150 foreign nationals displaced after xenophobic attacks
Early yesterday morning, a group of men went to the Burnwood Road informal settlement, sought out foreign nationals and told them to leave.
In the pouring rain, the group, including two women with babies, fled to the Sydenham police station just after 3am.
According to Hassan Sanram of Malawi, they were asleep when they heard loud crashing noises. “We were chased away because we are foreigners. Some of us were hit and kicked and they started breaking our homes,” he said.
Sanram said they were also robbed.
The group said they were told that locals were acting on the instruction of President Cyril Ramaphosa who, during the ANC’s January 8 statement, warned there would be a clampdown on illegal businesses owned by foreigners and those who were in the country illegally.
Presidential spokesperson Khusela Diko said anyone using the president’s statements to incite violence was opportunistic and malicious. “He was articulating the position of the governing party that its manifesto says stringent measures must be taken against undocumented immigrants involved in criminal activities in the country or in cross-border crimes,” she said, adding this was not a call for anyone to instigate violence in the president’s name.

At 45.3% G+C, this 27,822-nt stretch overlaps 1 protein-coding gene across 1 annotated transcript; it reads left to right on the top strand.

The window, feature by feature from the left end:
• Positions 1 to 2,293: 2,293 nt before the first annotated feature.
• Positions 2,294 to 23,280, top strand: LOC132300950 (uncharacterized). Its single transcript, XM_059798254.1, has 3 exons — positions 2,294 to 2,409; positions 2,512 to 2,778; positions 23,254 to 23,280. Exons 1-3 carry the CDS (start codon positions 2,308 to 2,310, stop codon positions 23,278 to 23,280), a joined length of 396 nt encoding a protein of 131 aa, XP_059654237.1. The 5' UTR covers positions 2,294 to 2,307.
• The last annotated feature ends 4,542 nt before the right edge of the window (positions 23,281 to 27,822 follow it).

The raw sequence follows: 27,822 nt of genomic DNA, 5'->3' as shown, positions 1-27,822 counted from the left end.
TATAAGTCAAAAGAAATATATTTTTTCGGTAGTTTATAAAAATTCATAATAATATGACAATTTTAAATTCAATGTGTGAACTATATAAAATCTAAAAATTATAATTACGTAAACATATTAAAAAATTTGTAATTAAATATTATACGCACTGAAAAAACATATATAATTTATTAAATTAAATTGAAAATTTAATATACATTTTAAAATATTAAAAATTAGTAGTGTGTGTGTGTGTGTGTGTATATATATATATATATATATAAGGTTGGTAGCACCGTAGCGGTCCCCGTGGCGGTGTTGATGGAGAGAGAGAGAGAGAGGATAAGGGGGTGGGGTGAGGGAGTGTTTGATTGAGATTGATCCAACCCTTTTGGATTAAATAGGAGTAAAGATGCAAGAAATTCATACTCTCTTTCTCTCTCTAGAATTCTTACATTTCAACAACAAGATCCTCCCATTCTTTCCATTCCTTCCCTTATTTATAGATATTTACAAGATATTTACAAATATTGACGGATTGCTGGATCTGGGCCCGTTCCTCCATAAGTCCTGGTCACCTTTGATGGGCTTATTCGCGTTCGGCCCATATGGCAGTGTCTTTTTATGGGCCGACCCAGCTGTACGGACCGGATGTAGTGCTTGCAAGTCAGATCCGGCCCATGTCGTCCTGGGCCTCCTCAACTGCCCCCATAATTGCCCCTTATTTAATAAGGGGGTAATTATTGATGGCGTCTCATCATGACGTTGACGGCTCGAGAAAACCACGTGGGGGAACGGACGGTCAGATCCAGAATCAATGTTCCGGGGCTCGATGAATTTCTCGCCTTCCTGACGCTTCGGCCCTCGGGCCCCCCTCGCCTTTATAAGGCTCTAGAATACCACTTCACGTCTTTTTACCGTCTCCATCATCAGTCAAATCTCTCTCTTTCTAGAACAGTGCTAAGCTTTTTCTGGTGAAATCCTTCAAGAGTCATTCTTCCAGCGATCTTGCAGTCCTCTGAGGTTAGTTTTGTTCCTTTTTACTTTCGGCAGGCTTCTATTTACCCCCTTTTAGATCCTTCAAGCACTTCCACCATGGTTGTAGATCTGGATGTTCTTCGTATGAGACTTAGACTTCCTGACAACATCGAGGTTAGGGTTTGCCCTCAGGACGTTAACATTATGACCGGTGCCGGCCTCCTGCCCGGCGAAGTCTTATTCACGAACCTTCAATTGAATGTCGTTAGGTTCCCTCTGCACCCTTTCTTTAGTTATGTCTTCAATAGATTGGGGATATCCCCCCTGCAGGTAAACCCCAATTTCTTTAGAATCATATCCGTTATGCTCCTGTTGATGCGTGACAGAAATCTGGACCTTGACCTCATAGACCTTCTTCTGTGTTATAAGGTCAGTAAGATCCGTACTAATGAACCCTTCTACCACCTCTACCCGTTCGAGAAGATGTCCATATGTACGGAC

Africa Solidarity Network secretary-general Daniel Dunia condemned the attack.
“Many who spoke to me said they were acting on the instruction of President Cyril Ramaphosa who they say called for a clampdown on foreign-owned businesses and those without correct documentation,” he said.
Refugee Social Services director Yasmin Rajah said a team from the centre had gone out to assess the situation.
“It is very sad that this was happening, and people need to be educated. You find that many times, statements are made that foreign nationals come to steal jobs and those statements are passed off as facts. All people living in South Africa are protected by our Constitution and Bill of Rights,” she said.
Rajah said the situation needed to be properly evaluated.
“If there are instances where people are working illegally or running businesses illegally, then government needs to step in. It is not for anyone to take the law into their own hands,” she said.
On Sunday, shops owned by foreign nationals in Kenville, near Greenwood Park, were looted. A 22-year-old man was shot and died at the scene.
EThekwini Mayor Zandile Gumede said the attacks would not be tolerated.
“We will not hesitate to act against criminal activities or against those who are inciting violence,” she said.
Gumede said metro police and the SAPS had been deployed to the settlements to restore calm.